I'm not suggesting it isn't possible, but rather it is one of multiple possibilities and we need a lot more research until we agree it it's a real thing.
     
  12. Dufresne

    Dufresne almost there...

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    I'm not at all bothered by the concept, as they're not suggesting it's a psychological condition. True the therapy here focuses on psychological interventions but that doesn't mean it's a psychosomatic condition, just that the psychological is a component of it. Not such a big surprise, it is the brain after all.

    Dr Edwards suggests a form of ME that has the brain overreacting to substances is deems noxious; and this is basically my experience. The thing I'd like to stress is this is perpetuated by toxins and infections in many cases and is probably not just going to resolve itself with the psychological approach. And yes, I think it fits nicely with Goldstein's ideas, at least what I understand of them.
     
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  13. Forbin

    Forbin Senior Member

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  14. Kati

    Kati Patient in training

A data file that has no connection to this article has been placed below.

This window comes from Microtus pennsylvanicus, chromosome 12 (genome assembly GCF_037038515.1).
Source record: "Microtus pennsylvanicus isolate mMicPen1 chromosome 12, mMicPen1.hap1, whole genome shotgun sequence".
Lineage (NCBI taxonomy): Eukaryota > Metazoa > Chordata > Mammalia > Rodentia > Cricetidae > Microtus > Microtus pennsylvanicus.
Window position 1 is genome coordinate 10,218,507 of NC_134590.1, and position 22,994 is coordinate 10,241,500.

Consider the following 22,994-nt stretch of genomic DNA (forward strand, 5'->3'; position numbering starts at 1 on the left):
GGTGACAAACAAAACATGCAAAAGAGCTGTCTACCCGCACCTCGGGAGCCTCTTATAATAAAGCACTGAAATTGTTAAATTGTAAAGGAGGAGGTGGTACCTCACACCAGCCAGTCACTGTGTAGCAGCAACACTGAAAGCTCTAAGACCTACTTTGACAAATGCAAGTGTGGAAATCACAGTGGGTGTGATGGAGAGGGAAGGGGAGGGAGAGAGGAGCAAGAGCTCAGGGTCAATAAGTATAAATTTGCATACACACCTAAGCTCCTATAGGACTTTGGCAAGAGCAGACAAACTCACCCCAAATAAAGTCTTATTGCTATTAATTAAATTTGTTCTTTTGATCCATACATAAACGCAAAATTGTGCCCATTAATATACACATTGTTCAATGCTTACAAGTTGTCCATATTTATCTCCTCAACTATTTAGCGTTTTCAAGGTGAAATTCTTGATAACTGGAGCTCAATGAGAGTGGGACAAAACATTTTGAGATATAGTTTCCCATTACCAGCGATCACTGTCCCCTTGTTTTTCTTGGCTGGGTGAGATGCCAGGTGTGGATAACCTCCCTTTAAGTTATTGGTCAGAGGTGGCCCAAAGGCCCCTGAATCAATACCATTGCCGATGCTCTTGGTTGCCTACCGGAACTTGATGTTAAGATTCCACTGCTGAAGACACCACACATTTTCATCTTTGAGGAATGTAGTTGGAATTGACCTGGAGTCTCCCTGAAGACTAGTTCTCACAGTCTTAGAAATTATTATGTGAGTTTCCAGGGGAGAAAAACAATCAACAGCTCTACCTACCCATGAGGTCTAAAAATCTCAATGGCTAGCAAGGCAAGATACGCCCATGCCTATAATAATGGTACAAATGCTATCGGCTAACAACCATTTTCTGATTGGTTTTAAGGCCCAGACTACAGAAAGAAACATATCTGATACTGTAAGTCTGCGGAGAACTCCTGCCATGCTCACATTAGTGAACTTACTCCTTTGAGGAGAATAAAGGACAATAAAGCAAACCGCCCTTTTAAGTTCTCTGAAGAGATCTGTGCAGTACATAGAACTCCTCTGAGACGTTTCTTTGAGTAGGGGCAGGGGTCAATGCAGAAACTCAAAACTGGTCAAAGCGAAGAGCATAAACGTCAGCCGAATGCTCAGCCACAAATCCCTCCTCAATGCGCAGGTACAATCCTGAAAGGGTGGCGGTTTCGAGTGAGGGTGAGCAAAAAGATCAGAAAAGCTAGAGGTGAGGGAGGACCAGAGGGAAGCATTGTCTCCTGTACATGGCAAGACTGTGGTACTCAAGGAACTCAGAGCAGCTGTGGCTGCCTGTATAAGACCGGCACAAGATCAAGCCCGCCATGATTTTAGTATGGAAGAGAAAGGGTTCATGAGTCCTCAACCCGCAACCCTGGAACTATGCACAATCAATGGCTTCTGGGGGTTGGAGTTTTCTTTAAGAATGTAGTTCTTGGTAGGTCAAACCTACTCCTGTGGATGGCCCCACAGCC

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    Then this hypothesis is given much grandeur in my neck of wood. So much grandeur in fact that it is thpaught in med school amd taken for granted.
     
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  15. Gingergrrl

    Gingergrrl Senior Member

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    This is what I thought, that Goldstein uses this term in his books but in quite a different way as Mayo Clinic is using it and his treatments involved medications vs. psychological interventions. I do not even know if the modern day people using this term realize that it was used before in a different context (unless I am still totally wrong here?)
     
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  16. Hip